All across the country, as the temperature rises, the eyes of Australians start looking further afield, outside of the cities and onto the open road.
The summer holidays are such a traditional time for a driving holiday that even our cars can probably sense its coming. As the heat ticks out of them at the end of another sweltering day’s commuting, perhaps they also dream of being parked by a beach soaking up a sea breeze for a week or two.
And yet, while many of us prepare ourselves for the warmer months with new swimmers, a review of our eating habits or increased visits to the gym, we too often forget to think about preparing our vehicles for what is often their biggest endurance test of the year.
That’s why, if you’re about to set off on a summer road trip, it’s a good time to give your car a once-over to make sure it’s as ready for the journey as you are.
Sustained driving time at 100km/h or more obviously runs your engine for longer at constant revs, and that means oil, coolant and other fluids need to be up to the job, and perhaps even more vital that your tyres are in good shape.
The best thing to do is to check when your next service is due, and if it’s even close you should book the car in for one to make sure it’s running at 100 per cent. Failing a service, there are some basic checks you can perform yourself before hitting the road.
Probably both the most important and most often overlooked part of our car’s wellbeing, and your safety, it’s important to remember that those four small patches of rubber that contact the road at any given time are what’s keeping you on the straight and narrow.
Tyre pressures are very important because your tyres can only perform at its optimum grip levels when it’s carrying the amount of air that its designers intended.
Check the tyre pressure placard fitted to your car, or your owner’s manual, and if you’re going to be loading up for the big trip be sure to look at the figure suggested for travelling with the maximum number of occupants.
Incorrect tyre pressures can lead to an unbalanced car and can also confuse your traction control and electronic stability program software, because they work by measuring the speed of wheel rotation, and wheels rotate differently at different pressures.
Tread is also obviously vital so be sure to check how much you’ve got, and if you’re even close to the wear markers, definitely get new ones before any long journey. And never scrimp on rubber; if it only saves you once a year, etc.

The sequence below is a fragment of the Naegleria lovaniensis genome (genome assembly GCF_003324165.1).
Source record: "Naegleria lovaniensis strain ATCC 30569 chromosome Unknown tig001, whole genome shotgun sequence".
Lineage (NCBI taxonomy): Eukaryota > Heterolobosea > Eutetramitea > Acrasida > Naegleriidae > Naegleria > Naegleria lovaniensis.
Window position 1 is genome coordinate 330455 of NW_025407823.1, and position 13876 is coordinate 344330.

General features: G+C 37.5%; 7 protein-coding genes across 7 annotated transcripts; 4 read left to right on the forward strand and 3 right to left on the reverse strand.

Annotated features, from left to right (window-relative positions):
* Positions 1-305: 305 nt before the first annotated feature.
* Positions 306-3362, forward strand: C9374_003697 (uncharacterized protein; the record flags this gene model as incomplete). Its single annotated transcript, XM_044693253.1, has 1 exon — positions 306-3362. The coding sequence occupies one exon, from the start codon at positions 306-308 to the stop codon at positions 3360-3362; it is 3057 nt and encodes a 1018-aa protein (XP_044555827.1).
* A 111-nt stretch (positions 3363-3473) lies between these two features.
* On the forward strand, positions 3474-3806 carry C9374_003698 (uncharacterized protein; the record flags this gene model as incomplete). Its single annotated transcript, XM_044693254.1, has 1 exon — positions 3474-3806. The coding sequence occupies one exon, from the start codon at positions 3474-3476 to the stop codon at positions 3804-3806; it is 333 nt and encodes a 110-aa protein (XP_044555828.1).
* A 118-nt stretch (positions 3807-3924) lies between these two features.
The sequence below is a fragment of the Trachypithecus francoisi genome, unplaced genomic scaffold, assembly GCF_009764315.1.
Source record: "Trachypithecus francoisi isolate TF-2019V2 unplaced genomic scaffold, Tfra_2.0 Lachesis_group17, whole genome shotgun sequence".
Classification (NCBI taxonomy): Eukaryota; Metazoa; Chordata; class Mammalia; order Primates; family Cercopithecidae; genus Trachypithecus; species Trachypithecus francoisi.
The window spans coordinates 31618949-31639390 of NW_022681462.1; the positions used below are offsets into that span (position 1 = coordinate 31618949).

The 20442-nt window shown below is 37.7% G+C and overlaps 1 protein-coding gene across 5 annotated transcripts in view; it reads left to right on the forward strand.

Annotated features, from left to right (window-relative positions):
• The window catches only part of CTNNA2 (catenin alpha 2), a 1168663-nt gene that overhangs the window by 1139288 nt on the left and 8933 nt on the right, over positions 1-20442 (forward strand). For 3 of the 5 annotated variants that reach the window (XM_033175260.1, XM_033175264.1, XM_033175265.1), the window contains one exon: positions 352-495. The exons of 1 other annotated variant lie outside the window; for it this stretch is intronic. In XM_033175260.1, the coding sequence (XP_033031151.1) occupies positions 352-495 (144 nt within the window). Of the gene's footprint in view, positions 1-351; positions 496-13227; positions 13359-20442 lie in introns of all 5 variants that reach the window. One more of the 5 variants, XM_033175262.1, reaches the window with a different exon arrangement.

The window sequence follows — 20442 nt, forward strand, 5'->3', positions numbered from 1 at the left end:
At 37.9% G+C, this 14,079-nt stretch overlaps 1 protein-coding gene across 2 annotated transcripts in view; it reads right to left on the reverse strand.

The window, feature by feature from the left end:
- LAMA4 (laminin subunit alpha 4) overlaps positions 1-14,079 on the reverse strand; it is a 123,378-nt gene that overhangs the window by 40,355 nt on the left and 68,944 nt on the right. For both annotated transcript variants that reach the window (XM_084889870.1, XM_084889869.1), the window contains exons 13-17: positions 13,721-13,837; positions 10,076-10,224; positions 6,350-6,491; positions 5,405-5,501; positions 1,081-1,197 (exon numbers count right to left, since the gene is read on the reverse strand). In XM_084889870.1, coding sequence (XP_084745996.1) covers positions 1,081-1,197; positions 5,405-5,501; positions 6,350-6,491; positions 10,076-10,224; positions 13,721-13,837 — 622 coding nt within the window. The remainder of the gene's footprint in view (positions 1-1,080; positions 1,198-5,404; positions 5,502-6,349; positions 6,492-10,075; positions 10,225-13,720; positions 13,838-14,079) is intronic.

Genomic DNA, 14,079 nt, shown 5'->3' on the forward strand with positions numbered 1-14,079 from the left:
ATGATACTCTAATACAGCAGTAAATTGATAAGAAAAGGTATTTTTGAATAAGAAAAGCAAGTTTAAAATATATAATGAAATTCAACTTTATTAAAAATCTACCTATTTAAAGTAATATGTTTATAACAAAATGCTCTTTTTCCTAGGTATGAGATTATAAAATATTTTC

And finally, be sure to check your spare tyre as well, if you have one, because if it’s flat it’s not going to save you when you get one.
It’s another area that’s all too often overlooked, but remember that it can rain in summer, too, and if your wiper blades are smearing your windscreen now, they’ll be even less effective at highway speeds.
Changing your wipers isn’t the hardest job in the world, and you might be very thankful if you do encounter a storm.
Just as you and your family need to keep the fluids up in hot weather, your car needs to be topped up for a long journey, so now’s the time to check your oil, brake fluid and coolant levels (and even the bottle where your windscreen-spray comes from, while you’re at it).
If you’ve been needing to top any of these up regularly, now’s the time to go and get things checked, because a long trip will soon exacerbate any underlying problems with oil or coolant usage.
Clean it, properly, and not just the outside, because a clear field of view is vital, particularly at night. It’s amazing how rarely people go to the trouble of cleaning the inside of their windscreen and while it doesn’t get smashed by bugs as often as the outside, it can still become gritty and fogged up from day-to-day use, so give it a good wash.
Check all your lights and indicators to make sure they're functioning and be sure to go somewhere a bit darker one night to be sure that your high beams are still operating at full functionality. Most of the year you don’t even use them, but a late night journey will quickly make them feel vital, particularly because we all live in the land of kangaroos, and wallabies, and wombats and so on.
Most importantly of all, do look after yourself; don’t drive too far when you’re tired, because fatigue is one of our biggest killers, particularly for people who don’t drive long distances often.
Enjoy the journey, and the holiday, and have a safe and wonderful Christmas season.